When Students Miss School, Is There A Cost?

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OCOE

An estimated 250,000 students in California, Kindergarten through 5th Grade, were chronically absent from school in the 2013–14 school year. Another 230,000 missed 18 days or more in 2014-2015. The cost of these missed days in school can be measured in multiple ways, but in the end, it is the students who suffer most.

September is Attendance Awareness Month, a national event which acknowledges the importance of connecting student attendance with academic achievement. 83% of students chronically absent in Kindergarten and 1st grade are unable to read on-level by 3rd grade. Students who cannot read on-level in 3rd grade are four times more likely to drop out than kids who can. Missing school deprives students of important developmental learning opportunities and the many benefits of regular participation in their education.

The price paid for missing school is not only measured in academic achievement. According to the In School On Track 2015 Elementary School Report generated by the Office of the Attorney General, Imperial County lost a total of $8,537,466.30 in elementary school funding for 2014-15 due to student absenteeism. This amounts to an average of nearly $240 for every student, which could be used to provide additional services and support for our young learners.

The Imperial County Office of Education, the Imperial County District Attorney’s Office, and the Imperial County Probation Department have joined forces to tackle truancy in a coordinated way. School administrators, attendance clerks, probation officers, attorneys, and foster youth advocates are receiving training and developing strategies for addressing the issues. By collectively addressing truancy, several goals are being addressed: 1) increase student achievement, 2) increase high school graduation, and 3) reduce economic and public safety costs.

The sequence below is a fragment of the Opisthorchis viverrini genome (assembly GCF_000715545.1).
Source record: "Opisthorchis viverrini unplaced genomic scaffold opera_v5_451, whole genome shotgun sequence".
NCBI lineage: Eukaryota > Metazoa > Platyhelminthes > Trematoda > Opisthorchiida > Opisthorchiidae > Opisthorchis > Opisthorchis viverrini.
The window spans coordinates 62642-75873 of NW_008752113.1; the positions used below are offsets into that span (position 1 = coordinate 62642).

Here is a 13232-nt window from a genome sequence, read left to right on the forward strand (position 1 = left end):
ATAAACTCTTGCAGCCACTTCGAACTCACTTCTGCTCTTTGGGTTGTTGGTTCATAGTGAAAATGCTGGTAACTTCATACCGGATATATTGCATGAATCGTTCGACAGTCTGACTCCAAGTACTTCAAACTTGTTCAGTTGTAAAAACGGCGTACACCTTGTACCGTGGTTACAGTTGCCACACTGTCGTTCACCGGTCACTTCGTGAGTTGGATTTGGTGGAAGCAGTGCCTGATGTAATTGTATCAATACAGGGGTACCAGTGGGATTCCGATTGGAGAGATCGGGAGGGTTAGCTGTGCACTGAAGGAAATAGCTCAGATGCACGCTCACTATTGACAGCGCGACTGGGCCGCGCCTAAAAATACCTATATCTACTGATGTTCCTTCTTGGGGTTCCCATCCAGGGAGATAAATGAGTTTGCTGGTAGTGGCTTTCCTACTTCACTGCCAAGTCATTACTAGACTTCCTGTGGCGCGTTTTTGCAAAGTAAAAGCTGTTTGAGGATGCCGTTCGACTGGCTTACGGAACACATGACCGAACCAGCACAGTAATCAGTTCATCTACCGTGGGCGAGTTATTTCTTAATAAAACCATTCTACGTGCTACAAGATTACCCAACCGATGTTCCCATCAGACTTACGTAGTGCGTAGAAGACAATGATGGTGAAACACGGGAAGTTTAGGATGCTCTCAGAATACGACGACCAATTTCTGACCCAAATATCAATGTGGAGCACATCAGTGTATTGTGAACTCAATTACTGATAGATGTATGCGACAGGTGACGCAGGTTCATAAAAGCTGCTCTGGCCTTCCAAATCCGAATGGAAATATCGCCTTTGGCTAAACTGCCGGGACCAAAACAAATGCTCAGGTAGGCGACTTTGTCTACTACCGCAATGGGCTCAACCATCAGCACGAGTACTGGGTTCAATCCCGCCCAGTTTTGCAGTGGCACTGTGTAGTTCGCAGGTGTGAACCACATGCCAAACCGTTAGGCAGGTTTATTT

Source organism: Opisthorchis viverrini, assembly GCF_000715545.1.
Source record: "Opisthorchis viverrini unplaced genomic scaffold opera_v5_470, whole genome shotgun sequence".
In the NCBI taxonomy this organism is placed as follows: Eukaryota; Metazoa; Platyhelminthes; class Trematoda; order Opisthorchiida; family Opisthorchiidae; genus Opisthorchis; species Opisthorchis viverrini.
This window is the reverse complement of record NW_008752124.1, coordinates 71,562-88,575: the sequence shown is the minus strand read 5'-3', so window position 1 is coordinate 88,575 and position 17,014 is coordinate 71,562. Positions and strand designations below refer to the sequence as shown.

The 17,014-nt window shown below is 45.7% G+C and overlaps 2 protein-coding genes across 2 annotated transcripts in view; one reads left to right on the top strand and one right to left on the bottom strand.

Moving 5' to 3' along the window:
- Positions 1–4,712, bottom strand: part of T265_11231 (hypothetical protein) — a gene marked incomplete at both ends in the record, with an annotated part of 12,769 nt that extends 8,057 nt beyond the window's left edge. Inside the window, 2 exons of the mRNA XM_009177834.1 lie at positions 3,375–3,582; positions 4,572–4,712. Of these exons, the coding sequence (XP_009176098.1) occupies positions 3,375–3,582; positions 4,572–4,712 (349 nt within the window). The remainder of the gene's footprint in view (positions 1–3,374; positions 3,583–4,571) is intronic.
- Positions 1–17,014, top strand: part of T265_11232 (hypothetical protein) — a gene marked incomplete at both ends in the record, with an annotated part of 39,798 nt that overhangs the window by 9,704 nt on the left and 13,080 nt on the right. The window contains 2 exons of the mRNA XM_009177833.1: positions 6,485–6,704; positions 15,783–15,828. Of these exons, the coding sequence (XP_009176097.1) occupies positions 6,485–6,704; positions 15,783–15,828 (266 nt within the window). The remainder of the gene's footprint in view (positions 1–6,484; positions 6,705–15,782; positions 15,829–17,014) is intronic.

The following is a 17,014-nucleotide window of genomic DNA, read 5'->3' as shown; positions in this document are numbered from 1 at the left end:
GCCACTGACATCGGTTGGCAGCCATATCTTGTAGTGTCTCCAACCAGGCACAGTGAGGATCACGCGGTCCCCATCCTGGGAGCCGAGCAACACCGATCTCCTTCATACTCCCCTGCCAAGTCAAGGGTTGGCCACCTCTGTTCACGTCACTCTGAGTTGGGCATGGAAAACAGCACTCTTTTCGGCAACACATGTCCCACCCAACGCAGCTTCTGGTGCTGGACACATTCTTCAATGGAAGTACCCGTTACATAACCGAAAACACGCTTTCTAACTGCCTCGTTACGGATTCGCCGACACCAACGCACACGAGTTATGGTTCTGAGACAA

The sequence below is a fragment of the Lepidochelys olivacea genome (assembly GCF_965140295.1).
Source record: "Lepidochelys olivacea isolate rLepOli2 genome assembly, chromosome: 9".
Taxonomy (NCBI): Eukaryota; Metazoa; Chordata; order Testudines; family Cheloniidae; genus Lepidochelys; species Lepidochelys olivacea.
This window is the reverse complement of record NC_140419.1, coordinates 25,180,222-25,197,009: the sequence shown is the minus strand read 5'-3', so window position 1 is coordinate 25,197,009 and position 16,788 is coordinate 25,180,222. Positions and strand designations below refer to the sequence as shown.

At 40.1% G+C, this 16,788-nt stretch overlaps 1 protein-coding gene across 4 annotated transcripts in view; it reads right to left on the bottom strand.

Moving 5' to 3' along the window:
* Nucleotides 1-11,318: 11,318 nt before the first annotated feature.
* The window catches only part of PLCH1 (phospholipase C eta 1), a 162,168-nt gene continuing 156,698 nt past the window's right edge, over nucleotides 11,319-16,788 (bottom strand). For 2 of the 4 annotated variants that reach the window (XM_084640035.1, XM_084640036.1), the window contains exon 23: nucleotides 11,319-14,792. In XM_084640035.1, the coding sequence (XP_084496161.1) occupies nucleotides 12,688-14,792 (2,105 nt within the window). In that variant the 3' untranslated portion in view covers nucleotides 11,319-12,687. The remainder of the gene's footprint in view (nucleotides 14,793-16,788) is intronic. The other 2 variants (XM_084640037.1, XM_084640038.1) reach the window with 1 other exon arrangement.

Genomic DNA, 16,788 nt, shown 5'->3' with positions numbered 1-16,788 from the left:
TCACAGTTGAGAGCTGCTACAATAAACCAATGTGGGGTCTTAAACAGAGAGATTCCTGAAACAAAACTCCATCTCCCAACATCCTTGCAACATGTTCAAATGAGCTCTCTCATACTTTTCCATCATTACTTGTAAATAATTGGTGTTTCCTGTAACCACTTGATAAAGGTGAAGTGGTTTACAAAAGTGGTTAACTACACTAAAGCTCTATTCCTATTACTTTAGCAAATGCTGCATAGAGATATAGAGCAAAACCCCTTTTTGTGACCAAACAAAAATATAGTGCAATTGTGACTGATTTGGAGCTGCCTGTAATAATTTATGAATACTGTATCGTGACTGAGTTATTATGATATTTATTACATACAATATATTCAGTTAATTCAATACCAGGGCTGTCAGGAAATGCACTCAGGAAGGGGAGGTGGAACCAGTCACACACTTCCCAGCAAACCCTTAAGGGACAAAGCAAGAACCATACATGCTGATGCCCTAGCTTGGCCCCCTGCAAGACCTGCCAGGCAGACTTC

The District Attorney’s Office is implementing Project Legal Enrichment And Decision Making (LEAD) to educate students in the 5th and 9th grade about the short and long-term effects of truancy. The DA’s Office has partnered with the Imperial County Office of Education, Calexico Unified School District, and Brawley Elementary School District. Project LEAD focuses on making positive choices in life and promotes tolerance and respect in the school and community. Deborah Owen, the Assistant District Attorney, recognizes that truancy is a child’s first step in going in the wrong direction.

“ICOE is pleased to partner with the District Attorney and others in addressing chronic absenteeism in Imperial County,” said Todd Finnell, County Superintendent of Schools. “We need to raise awareness of these impacts on our students and make regular attendance a priority for our students and parents. Missing school immediately disadvantages our students given the rigor and pace of today’s curriculum.”

Project Success Through Attendance Recovery (STAR) is another new collaborative between ICOE and the Imperial County Probation Department. Project STAR’s goal is to increase student attendance, academic achievement, and increase selfsufficiency for students. By working together, the aim is to increase wrap-around services for students and parents and provide them with the necessary tools to be successful.